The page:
Re: It was funny but she did learn stuff there.
@ Ken Hagan
"The computer age for nerds dates from WW2. The computer age for normal people started around about 1990....."
Good God! How old are you! The computer age started to go mainstream at the very least, by the early 60s. I was writing RPG (ugghh!), Assembler, and later PL/I since 1966 for a bank first of all, then later after skiving off to the UK, more Assembler, COBOL, then later again 8086 assembler.
I agree that it started way earlier than that, but that's when it became mainstream - even here in New Zealand. My first job at the (savings) bank was for an online banking system, which incidentally was waaayyy before the Poms, judging by the banking system there in the early 70s.
I might add, that if the oldies didn't get it, I would suggest that was more the fault of the instructor rather than the pupils. If you have never struck a concept before, then saying "click on an icon" is totally meaningless, as is expecting anyone to know instinctively what a mouse was and how to use it. I knew a bloke once (a lawyer, so entirely thick) who was never shown how to use one, but managed to eventually work it out for himself. The only thing was, he held the mouse back to front, with the "tail" trailing over the front of the desk. Consequently any instruction to "right" or "left" click was totally arse about face for him.
Happily retired now and nearly 75, there are some modern concepts that people take for granted that I sometimes have a struggle with. Being used to a Samsung tablet and an Android phone, both with home and back buttons, I recently purchased an iPad which of course only has a single button, and of course these days no user manual to get you going. I am still learning new stuff on it because it operates quite differently to Android. Swipe up from the bottom of the screen to switch to another open app (amongst other things). Oh yeah, totally intuitive. I figured it out because I worked out that there had to be an easy way, so tried all sorts of gestures, swipes etc, until stumbling upon it.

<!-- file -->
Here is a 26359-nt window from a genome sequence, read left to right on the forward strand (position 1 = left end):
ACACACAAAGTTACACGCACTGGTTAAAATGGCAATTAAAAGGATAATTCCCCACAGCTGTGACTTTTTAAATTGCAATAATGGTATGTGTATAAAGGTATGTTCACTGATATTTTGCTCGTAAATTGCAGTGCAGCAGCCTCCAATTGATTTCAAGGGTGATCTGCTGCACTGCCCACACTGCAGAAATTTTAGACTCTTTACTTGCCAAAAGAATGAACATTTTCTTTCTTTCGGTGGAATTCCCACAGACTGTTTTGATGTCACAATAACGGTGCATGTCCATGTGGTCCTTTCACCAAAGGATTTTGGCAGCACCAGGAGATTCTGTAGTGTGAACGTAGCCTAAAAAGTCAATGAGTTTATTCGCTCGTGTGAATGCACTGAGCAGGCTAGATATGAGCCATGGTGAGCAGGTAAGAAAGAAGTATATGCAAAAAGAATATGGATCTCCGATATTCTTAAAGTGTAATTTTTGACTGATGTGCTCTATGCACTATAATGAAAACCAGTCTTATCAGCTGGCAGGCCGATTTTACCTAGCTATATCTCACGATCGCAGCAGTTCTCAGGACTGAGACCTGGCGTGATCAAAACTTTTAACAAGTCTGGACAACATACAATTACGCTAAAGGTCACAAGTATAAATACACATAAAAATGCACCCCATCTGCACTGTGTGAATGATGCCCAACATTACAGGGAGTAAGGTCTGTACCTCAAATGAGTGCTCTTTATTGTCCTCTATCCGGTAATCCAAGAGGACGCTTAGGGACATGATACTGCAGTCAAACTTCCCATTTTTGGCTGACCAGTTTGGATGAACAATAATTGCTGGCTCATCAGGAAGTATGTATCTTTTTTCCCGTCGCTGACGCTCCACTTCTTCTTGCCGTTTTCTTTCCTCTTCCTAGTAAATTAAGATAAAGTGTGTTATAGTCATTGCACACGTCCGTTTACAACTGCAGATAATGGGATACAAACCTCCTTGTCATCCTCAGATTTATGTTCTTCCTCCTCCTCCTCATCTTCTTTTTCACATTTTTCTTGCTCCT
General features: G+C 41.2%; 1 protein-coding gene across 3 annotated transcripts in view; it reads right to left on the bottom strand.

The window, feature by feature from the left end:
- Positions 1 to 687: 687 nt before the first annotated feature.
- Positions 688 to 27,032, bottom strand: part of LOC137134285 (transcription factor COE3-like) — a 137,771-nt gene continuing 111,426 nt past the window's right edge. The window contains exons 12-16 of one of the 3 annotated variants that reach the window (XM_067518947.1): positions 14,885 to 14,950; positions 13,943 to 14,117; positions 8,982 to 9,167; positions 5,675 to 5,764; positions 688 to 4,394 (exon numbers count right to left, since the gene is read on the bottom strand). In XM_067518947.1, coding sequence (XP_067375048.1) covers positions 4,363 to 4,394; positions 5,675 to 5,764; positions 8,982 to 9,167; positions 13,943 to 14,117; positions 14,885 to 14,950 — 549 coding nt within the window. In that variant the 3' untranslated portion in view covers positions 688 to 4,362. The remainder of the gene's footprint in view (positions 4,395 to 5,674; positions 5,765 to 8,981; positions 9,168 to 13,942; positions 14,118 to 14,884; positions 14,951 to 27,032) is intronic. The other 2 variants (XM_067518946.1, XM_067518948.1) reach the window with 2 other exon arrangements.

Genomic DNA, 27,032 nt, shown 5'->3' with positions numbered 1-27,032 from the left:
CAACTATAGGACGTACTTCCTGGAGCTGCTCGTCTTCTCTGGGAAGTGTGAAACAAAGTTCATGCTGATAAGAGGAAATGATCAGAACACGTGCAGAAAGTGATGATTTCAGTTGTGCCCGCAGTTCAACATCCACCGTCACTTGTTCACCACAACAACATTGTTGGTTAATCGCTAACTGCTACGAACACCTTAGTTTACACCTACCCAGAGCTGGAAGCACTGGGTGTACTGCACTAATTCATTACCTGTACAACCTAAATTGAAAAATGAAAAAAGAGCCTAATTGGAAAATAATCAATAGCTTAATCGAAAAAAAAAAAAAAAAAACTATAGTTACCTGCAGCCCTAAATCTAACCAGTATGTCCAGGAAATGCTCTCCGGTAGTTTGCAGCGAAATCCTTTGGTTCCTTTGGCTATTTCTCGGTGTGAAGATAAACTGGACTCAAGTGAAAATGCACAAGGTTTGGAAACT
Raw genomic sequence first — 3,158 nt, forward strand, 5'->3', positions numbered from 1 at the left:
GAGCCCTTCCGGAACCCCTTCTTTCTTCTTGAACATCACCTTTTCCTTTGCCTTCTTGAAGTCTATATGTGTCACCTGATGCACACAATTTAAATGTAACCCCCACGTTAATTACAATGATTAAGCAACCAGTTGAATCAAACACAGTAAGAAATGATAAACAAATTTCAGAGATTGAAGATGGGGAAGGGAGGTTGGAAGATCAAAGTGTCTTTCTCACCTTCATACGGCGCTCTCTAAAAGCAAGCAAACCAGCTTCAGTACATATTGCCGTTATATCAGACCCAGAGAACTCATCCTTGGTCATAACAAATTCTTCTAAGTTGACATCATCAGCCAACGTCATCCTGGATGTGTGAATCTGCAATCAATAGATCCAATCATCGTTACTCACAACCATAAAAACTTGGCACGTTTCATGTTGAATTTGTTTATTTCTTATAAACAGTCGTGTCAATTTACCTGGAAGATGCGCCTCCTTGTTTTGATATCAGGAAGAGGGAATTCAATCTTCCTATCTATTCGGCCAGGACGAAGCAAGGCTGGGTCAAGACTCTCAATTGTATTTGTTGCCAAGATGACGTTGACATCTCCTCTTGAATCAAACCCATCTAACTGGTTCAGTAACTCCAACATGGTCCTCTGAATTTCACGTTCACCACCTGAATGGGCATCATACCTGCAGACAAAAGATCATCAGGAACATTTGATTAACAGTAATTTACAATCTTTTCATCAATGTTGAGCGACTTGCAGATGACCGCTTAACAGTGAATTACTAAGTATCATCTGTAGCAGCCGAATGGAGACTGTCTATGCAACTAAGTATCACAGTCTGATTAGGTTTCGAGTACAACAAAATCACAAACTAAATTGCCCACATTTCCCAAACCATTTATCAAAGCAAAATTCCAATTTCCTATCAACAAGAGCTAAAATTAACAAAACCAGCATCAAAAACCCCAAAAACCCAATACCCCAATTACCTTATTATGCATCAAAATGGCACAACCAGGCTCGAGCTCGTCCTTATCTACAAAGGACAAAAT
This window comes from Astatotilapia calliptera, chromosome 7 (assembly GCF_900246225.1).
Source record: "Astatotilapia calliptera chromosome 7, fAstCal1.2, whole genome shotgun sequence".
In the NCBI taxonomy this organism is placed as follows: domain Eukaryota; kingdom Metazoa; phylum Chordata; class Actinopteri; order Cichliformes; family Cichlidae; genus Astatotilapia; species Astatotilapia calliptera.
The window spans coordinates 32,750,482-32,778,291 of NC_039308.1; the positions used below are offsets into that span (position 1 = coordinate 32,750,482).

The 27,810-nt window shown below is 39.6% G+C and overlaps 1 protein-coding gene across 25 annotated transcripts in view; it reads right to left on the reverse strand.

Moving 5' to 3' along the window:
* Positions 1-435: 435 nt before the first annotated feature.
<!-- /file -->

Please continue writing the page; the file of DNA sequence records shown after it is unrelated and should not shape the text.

Incidentally an "intuitive" interface is all in the eye of the beholder. If you've written the interface then of course it's intuitive. Not so much for other people. I still have problems with a lot of website interfaces which in my humble opinion are a pile of garbage. It is also NOT clever to put yellow writing on a light brown background or vice versa. And there are several other colour combinations that do not work all that well either.
But then what would I know. I've only had over 40 years experience or writing software, designing interfaces, and learning how people handle such things. First rule, do not assume that you know what works for people, just because you understand it.
BTW why is El Reg using an American dictionary in a UK publication? It just flagged up "colour" which everyone knows is the correct spelling despite the efforts of some to "simplify" English.